Yosuke Inoue Biography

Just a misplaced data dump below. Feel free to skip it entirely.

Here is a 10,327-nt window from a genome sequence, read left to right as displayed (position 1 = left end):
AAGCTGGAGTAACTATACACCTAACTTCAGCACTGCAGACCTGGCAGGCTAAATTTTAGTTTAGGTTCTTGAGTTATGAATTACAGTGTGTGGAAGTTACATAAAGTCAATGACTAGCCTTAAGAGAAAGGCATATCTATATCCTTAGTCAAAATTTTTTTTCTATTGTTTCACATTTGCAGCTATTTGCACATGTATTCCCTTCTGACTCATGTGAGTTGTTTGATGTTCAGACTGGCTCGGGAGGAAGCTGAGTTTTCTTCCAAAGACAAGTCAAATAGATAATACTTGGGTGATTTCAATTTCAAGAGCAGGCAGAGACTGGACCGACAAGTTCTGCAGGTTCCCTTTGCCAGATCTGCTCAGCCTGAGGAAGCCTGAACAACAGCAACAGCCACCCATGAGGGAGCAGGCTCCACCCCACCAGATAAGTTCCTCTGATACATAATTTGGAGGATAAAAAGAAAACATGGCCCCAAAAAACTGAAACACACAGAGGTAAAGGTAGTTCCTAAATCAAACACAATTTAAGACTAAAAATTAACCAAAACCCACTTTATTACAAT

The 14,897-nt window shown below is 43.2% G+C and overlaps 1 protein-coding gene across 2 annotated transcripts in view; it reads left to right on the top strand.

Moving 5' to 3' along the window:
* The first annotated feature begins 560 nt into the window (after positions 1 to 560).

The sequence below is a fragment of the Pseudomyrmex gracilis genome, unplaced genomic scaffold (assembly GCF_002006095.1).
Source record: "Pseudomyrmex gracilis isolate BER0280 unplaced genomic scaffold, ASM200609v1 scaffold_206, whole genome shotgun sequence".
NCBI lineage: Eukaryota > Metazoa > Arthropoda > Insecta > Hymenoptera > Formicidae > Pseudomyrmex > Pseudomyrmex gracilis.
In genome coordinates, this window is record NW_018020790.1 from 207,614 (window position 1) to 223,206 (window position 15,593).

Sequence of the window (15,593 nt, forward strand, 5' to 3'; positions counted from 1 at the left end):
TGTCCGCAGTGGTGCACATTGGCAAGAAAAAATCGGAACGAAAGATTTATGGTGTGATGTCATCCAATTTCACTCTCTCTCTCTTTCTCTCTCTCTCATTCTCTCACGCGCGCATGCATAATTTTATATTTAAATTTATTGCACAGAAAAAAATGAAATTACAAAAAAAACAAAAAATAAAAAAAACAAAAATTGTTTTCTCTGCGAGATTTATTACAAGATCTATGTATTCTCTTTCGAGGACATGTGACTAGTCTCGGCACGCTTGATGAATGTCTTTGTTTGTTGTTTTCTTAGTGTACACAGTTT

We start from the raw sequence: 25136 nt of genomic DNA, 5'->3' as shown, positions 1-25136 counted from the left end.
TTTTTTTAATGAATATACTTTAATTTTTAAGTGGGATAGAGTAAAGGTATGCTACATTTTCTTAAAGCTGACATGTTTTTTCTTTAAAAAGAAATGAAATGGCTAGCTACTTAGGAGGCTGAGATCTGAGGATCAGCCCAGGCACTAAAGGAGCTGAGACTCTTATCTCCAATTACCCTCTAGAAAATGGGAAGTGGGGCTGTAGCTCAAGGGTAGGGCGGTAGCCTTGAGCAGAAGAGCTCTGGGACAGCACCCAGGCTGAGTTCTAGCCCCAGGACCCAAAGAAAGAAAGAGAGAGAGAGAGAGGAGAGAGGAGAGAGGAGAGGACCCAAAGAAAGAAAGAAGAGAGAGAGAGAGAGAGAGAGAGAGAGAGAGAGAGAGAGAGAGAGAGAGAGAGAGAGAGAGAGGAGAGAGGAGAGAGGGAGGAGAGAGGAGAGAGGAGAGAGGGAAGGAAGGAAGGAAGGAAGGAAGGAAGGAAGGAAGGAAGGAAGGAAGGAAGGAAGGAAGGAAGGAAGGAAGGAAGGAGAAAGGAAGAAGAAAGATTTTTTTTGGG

Yosui Inoue was one of Japan's most popular folk-rockers of the early '70s, earning him the nickname "the Bob Dylan of Japan." Born the eldest son to a working class couple in Fukuoka prefecture, Inoue wasn't exactly a child prodigy, but he did grow up learning the popular songs of his time, Enka songs by Misora Hibari and others, and often sang them in school singing contests. Like most teenagers in the '60s, his mind was blown away by the Beatles, and made a point of trekking to Tokyo to see them play at the Budokan and learning guitar. After graduating college and failing to follow his father into dentistry, Inoue continued to play and write, getting his big break in 1969, through the late-night radio show, "Shash Eleven," which debuted new talent. Under the stage name, Andre Mandore, his song "Kandore Mandore" became the most requested song on the show and was soon picked up and released by CBS/Sony. Having turned pro, he changed his stage name back to Yosui Inoue and finally released his first album Rupture in the summer of 1972. The folk music scene was in full swing by this time (quite different from the movement a decade before in America, and closer to the "singer/songwriter" era of James Taylor and co.), and Inoue went on tour with groups such as the Mopps and Happy End. In the space of a year, Inoue had gone from an artist who was so minor concert promoters forgot to put him on the bill to playing packed halls and dodging crazed fans. His album Ice World, released at the end of 1973, was a huge seller, returning to the number one spot in the charts six times and staying on the charts for two years. Now a financial and commercial success, he quit his original management agency and formed the Nakayashi Group (for himself and others) and began his own label, For Life, which continues to this day. Inoue continued to record and perform, though he never again reached those heights of popularity, and survived a brief scandal when he was busted for marijuana possession in 1977. Lion & Pelican, though not a commercial success, is considered by many to be his masterpiece. He has maintained the busy schedule of a Japanese entertainer, rarely taking any time off and always recording. In 1997, he was introduced to a younger generation when he teamed up with Tamio Okuda for their duet album Shopping. In 2001, he released an album of covers, looking back over his career and his influences. ~ Ted Mills, Rovi

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